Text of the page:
We continued to walk slowly around the boardwalk that is a trail around the forest. It is so peaceful and all you can hear is the birds tweeting away if you closed your eyes you would think you were listening to a meditation app.
One bear got very close and look up at me, I was a little scared! But then it ran off with a salmon in its mouth into the forest to eat what he had just caught.
Like I said we were very lucky to see so many bears and it is not guaranteed to see any bears, as you are in nature
When is the best time for Seeing Bears?
Go early in the morning – go on the first tour available. We went at 7 am and it was an early start but worth it.
Go on a wet day, if it is raining you have a higher chance of seeing bears as they like the rain. If it is a sunny warm day, you may not see any bears as they do not like warm sunshine.
The best time of year to go bear spotting is late august to September as they are getting ready to hibernate, so they eat a lot of salmon for the winter months to pass by.
What else may I see on the tour?
On the walk through the forest, you may see salmon, bald eagles, ravens, seagulls and other birds. You will see lots of trees and plants. At the end of the trail, we went to a historic sawmill to see master native carvers carving a totem pole.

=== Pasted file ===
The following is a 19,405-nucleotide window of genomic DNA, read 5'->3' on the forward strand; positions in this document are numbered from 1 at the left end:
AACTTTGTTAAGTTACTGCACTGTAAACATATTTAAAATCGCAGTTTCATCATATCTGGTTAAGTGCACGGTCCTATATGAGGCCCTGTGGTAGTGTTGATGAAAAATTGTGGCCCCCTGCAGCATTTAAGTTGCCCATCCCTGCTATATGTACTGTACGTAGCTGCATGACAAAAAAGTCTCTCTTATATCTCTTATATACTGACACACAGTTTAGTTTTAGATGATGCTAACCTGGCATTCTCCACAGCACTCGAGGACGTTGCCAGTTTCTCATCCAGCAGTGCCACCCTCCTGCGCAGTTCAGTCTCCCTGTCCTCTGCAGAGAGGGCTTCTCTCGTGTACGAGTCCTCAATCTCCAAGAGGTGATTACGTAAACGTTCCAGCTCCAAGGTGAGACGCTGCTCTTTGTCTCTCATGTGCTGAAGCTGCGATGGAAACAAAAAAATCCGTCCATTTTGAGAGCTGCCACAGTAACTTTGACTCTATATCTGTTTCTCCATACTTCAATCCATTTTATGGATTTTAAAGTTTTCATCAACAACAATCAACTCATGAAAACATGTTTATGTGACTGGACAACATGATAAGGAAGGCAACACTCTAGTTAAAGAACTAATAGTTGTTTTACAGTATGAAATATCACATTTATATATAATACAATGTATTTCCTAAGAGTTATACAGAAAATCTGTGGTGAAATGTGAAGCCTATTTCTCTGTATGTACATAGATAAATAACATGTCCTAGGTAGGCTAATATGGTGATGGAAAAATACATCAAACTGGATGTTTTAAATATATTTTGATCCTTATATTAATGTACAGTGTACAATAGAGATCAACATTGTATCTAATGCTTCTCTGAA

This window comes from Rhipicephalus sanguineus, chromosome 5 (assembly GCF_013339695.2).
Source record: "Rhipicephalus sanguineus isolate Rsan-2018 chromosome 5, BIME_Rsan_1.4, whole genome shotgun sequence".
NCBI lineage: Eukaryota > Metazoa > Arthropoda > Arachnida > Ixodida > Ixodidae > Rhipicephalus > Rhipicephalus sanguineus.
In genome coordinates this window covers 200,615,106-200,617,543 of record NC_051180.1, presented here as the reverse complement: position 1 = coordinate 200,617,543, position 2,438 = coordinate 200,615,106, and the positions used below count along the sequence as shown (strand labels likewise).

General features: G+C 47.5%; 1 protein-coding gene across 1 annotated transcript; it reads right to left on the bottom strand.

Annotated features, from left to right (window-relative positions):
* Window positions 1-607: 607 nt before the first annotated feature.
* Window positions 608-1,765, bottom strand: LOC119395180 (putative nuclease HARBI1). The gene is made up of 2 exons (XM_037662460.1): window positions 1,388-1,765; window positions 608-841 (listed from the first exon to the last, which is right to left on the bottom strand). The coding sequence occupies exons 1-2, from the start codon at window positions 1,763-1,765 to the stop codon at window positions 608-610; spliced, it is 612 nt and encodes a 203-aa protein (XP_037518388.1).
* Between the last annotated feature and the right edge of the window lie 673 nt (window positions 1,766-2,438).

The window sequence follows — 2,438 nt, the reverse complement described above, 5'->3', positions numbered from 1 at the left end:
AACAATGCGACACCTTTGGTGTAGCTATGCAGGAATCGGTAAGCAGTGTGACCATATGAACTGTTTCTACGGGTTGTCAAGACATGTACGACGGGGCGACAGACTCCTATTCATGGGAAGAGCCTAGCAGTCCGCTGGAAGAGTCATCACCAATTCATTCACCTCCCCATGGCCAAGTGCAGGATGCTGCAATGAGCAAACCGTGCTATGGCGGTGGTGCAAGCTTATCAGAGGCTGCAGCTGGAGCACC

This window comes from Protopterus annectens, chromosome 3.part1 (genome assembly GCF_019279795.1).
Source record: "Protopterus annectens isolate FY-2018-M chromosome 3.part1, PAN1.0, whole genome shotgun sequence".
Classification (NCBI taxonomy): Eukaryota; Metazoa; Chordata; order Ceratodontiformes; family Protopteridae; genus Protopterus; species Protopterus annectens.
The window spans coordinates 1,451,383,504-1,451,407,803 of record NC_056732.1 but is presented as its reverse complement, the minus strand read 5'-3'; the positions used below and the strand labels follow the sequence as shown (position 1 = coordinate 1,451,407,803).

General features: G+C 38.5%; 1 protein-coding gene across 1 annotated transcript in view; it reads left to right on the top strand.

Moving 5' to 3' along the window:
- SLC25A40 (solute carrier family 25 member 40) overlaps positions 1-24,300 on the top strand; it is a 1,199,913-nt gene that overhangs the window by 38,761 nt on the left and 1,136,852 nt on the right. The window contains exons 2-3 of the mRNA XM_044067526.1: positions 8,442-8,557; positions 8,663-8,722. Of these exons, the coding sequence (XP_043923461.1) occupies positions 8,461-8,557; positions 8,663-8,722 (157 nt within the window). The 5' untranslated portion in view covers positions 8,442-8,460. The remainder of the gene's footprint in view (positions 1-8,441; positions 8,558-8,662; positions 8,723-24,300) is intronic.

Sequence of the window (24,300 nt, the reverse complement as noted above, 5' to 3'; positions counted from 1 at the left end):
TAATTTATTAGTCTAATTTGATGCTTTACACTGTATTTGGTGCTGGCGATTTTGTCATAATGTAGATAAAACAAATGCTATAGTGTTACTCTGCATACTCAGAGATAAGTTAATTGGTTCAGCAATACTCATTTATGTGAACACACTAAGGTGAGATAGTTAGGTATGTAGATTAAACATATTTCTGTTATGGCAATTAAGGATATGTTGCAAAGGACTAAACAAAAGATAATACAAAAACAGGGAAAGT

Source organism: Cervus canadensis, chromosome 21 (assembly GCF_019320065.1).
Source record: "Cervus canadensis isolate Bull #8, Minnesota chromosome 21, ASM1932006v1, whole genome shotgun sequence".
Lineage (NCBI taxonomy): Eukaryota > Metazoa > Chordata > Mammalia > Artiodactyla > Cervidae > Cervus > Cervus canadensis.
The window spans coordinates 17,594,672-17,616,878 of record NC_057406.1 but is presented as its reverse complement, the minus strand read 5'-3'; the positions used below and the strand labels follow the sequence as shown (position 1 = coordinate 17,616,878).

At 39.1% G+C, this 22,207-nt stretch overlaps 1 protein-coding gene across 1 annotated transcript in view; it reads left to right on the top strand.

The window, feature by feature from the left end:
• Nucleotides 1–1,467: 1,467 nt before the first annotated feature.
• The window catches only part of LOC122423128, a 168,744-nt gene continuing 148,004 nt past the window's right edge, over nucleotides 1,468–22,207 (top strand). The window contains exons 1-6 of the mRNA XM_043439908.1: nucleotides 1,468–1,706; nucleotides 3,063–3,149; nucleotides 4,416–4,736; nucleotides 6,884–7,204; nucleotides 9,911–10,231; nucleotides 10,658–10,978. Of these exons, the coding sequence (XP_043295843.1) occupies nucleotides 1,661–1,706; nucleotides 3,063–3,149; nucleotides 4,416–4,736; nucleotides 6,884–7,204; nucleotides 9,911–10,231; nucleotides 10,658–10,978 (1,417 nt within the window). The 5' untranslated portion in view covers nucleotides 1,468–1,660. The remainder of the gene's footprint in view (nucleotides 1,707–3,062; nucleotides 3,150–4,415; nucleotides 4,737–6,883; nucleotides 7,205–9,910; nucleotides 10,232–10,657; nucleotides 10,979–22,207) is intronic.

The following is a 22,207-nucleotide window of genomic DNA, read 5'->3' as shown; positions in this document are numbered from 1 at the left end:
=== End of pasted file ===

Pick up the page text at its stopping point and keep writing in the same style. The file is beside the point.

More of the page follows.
Totem poles features are completely hand-carved and a work of art. The poles are made from Alaskan cedar trees and painted with household paint as the original method would not last very long!
There were also rescued wildlife that could not cope in the wild anymore due to injuries. We saw bald eagles, an owl and reindeer.
What to Wear When Bear Watching
Wear comfortable waterproof walking shoes/boots, as you are walking through the forest on uneven paths. Wear layers and a waterproof jacket as the tour will go on if it is raining.
The main thing in Alaska is to wear layers, wear waterproof shoes and a jacket and be prepared for rain or shine, warm or cold. Always better to be prepared.
My favourite clothing items for Alaska are: